Sacramento Superior Court Judge Morris England
Jr. said he would rule soon on the Pacific Legal Foundation's
request that it be paid at current market rates for some 5,000 hours
of work it put into Brosterhous v. State Bar over the last 10 years.
PLF is seeking to double its $1.1 million fee
demand to almost $2.3 million, contending it is entitled to a
multiplier because the case was significant and complex and because it
believes the plaintiffs prevailed on seven of eight points.
Bar lawyers tried to minimize the matter's
importance, noting that a decade of litigation resulted in small
change for the 41 plaintiffs and did not break new constitutional
ground. They asked the judge to reject the multiplier and to reduce
the requested base amount by more than half - action which would
reduce a fee award to about $400,000.
England ruled in 1999 that the State Bar
improperly used mandatory member dues to fund some of its activities
in 1991, the year after the U.S. Supreme Court ruled in Keller v.
State Bar that mandatory fees could not be used to pay for activities
with political or ideological coloration not "reasonably related"
to the bar's core functions.
The bar gave up its appeal in January because it
no longer funds controversial programs with dues money.
It recently settled a fee demand from Lawrence
Hensley of Sacra-mento's Nageley & Meredith, who tried the case
for PLF, for about $90,000.
The arguments at a July 6 hearing focused on
three points: whether hours spent on a 1991 arbitration should be
included in any fee award, whether the total number of hours was
justified and whether a multiplier is appropriate.
England appeared receptive to both sides'
arguments about different issues and asked questions that suggested he
may scale back the PLF request but still order the bar to pony up some
He seemed to agree with PLF attorney Deborah J.
La Fetra that Brosterhous was a significant case that forced the bar
to change the way it pays for its programs. (Signifi-cance and
complexity are grounds for a multiplier.)
"A lot of significance was placed on this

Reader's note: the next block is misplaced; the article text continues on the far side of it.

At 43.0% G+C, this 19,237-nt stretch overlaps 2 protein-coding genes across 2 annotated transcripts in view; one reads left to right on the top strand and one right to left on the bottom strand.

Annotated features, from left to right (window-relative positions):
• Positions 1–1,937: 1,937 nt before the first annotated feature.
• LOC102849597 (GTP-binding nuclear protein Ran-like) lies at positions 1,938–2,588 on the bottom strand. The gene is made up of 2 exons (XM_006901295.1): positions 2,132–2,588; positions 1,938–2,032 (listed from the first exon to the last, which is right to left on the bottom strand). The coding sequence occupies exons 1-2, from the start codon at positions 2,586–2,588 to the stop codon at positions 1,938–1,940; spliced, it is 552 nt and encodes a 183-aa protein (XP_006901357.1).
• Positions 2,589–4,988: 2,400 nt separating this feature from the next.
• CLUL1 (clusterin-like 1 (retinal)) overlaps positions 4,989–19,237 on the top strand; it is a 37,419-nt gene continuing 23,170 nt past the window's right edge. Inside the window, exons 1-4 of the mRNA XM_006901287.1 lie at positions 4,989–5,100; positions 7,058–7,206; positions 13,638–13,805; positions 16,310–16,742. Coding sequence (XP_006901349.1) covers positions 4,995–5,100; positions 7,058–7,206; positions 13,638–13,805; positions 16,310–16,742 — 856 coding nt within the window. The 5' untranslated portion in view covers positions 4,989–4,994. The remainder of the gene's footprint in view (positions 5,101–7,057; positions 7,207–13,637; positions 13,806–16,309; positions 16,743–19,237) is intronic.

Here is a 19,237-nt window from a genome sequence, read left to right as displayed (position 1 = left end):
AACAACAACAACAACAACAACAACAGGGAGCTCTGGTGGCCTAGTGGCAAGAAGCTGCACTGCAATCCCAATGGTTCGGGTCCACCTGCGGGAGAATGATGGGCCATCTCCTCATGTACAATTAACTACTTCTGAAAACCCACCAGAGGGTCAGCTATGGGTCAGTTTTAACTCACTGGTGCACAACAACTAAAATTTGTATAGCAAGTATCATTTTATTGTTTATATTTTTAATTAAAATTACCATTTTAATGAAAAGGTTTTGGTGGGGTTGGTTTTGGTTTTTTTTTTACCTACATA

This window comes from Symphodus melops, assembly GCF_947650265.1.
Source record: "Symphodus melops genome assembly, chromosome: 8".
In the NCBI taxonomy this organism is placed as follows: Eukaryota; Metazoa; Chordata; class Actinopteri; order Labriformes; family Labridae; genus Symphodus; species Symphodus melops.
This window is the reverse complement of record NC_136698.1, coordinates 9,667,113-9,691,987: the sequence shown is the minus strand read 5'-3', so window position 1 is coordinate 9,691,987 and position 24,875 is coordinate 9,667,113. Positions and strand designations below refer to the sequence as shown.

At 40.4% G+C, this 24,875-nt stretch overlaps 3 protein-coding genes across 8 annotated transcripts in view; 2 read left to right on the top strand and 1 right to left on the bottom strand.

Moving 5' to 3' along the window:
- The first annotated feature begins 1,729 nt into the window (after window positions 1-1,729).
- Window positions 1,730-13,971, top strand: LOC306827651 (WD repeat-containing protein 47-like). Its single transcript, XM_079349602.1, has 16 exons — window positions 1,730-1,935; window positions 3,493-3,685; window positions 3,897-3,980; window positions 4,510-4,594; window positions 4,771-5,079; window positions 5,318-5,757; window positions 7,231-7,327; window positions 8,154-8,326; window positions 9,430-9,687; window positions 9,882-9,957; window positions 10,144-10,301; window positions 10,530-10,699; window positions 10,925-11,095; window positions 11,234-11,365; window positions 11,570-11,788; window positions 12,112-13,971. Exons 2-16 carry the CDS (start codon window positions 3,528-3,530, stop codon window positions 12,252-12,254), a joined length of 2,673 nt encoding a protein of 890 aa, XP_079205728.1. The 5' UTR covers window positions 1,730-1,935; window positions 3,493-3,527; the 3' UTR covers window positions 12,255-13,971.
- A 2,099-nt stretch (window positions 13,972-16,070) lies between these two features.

case," England said. "This was the first execution of the Keller
case. I think it does have some first impression issues."
He later observed, "It seems like it's taken
all three branches of our government to get the bar to change the way
it charges dues" - a reference to Gov. Pete Wilson's 1997 veto
of the dues bill, legislation specifying what activities cannot be
funded by dues, and court decisions.
Mark Danis, a San Diego attorney who represented
the bar during the trial, disagreed and told England the bar has done
its best to comply with Keller. Brosterhous challenged the deduction
the bar offered its members in 1991 for "non-chargeable"
activities, a refund it based on 1989 pre-Keller expenditures.
"There's been disagreement about what Keller
means," Danis said. "This court has come down differently on some
issues, but the bar has substantially complied with Keller."
Danis also disputed La Fetra's contention that
the bar has violated its members' First Amendment rights for 10
years. "This case was about one year," he said. "Each year's
activities are different."
Dispute over success
La Fetra told England that PLF was successful on
seven of eight issues and that it prevailed throughout the course of
litigation, including at the appellate level.
She accused the bar of intentionally prolonging
the proceedings through its "stubborn intransigence," and said PLF
deserves to be compensated for work it did as the case "went on and
She even submitted a bill for additional work
required to justify the hours PLF claimed in its fee request after the
bar said the hours were not adequately described.
William Chapman, a San Francisco fees expert
retained by the bar, disputed her every claim, downplaying the
importance of the case, saying the hours claimed are unjustified and
arguing that a multiplier is not warranted.
Keller itself resulted in a fee award of $261,000
with no multiplier, Chapman said, adding, "One million dollars seems
excessive. A multiplier? I don't think so."
He said the plaintiffs had "quite limited
success" in the litigation, saying they originally sought a refund
of $129, and reduced that amount to $75, then $67, and eventually
received only $10.
"What plaintiffs undertook was a full frontal
assault on bar programs," Chapman said. "What it settled for was
He asked England to subtract from any award the
550 hours PLF claimed for an early arbitration and 350 hours spent on
fleshing out the fee request, a 20 percent reduction for what he said
are questionable hours and a reduction for what he called "bracket
creep" - rates based on an attorney's current experience rather
than the level of experience at the time the work was done several
The total reduction would amount to $650,000 to
$700,000, Chapman said.
England has 90 days to rule.